Updated: Dec 15, 2020
Hey there, hope this finds you well!
I wanted to start my first article out with a few tips for those of you in the market for your first guitar~
Over the years I’ve had countless people consult with me when wanting to purchase their first guitar either for their-self or a loved one. This purchase can come with a lot of stress if you’ve never been in the market for a musical instrument. I have compiled a list of easy guidelines that will help you get the guitar you want for the best bang for your buck. In this discussion we will touch on 4 points to make the buying process as easy and painless as possible. We will cover types of guitars, price, size and new vs. used.
As always, I am happy to discuss your direct questions as these are just 4 general guidelines that I myself use often. Let’s start with the topic that is probably the first question I get- “what kind of guitar should I buy”
Type of guitar
One of the most frequently asked questions I get is whether to start with an acoustic or electric. Truth is, both types have advantages and disadvantages. First, the acoustic guitar. An acoustic does not need an amp to be heard. This is definitely an advantage for someone who doesn’t want to invest more money yet. This also makes the guitar accessible anywhere. Acoustic guitars are pretty straight forward when it comes to the “tech” side allowing you to get right to work on learning the basics. For someone learning in your household, family members might appreciate the warmer tone of an acoustic vs. a loud guitar amp. The best “extra” advantage is that once you learn on an acoustic, playing an electric will come much easier.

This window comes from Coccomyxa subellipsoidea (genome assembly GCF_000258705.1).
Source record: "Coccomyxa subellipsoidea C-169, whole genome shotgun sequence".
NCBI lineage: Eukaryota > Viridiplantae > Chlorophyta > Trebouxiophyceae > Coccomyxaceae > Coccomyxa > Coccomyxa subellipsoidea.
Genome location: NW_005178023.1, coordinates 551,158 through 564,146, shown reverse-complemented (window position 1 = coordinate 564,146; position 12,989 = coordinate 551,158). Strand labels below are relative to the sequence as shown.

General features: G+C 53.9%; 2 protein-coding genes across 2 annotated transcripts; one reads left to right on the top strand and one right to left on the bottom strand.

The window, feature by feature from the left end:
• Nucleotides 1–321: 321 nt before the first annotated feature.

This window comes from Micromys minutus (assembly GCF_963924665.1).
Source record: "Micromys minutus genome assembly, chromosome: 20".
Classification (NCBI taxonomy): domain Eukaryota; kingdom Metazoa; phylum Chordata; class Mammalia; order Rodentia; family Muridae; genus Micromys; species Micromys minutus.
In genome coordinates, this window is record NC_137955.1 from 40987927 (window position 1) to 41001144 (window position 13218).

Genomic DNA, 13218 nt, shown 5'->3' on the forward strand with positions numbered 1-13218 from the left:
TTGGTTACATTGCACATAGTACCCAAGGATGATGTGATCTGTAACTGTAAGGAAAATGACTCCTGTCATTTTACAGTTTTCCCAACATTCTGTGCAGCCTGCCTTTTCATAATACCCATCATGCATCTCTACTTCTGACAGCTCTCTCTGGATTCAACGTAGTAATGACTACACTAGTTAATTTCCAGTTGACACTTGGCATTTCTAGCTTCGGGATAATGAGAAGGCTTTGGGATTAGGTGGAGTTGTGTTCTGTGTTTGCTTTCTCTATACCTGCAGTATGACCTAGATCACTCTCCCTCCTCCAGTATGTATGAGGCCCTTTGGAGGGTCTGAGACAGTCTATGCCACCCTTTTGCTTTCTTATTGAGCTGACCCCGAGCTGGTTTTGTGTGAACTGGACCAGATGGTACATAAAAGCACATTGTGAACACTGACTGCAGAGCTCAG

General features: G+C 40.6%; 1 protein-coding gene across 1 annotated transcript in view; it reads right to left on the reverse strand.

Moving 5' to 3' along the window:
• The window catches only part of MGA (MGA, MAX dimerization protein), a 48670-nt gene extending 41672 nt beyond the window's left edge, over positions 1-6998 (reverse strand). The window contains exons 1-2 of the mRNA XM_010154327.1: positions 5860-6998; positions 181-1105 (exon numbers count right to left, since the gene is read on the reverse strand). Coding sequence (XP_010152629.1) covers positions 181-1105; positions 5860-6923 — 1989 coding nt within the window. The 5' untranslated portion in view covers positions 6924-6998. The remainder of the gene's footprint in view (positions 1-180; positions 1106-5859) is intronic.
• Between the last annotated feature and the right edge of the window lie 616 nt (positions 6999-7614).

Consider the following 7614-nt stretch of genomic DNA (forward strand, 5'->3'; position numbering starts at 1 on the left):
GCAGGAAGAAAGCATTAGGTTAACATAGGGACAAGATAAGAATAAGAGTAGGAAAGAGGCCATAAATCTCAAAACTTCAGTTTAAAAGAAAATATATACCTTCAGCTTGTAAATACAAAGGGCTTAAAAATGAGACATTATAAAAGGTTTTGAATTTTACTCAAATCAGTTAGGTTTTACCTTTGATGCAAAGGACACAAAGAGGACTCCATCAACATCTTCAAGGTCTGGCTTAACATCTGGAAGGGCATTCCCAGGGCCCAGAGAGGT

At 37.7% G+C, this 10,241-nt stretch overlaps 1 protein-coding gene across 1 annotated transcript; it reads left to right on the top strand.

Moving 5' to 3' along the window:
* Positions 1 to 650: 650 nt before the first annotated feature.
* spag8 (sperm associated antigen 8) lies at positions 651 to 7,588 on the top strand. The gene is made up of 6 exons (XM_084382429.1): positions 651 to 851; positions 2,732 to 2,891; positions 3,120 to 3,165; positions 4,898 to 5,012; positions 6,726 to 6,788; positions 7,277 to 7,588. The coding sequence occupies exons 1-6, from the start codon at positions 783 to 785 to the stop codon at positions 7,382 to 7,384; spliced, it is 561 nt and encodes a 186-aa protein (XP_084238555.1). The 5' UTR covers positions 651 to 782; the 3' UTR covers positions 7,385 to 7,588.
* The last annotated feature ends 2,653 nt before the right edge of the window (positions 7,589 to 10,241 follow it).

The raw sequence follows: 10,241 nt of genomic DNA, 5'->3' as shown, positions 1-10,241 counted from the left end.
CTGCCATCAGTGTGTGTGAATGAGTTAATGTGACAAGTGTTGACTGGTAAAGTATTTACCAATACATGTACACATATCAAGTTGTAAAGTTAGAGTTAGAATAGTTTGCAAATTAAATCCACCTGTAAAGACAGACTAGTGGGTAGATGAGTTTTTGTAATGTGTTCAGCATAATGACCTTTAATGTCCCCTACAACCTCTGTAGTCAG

Now for the cons of an acoustic guitar. Size can sometimes be an issue for smaller players. We will discuss this more when we talk about size a little later on. Another con is that certain types of chords such as a bar chord can be challenging to play on an acoustic which can discourage the player early on. Finally the neck on an acoustic can sometimes have a wider fret board, making it harder to form chords/bar chord. This can also lead to early discouragement.
Next, the electric. I learned on an electric and have always thought that they are hands down easier than an acoustic to learn on. This is because the strings are thinner and lighter in gauge making an electric easier to play. Another advantages for purchasing an electric guitar for a beginner is size. Electrics can be smaller in size making it easier to hold and navigate. A smaller fret board makes for easier playability as well. Finally, if you are planning on not performing as you learn, an amp can be purchased at a later time making the electric quiet and less invasive for others living in the household.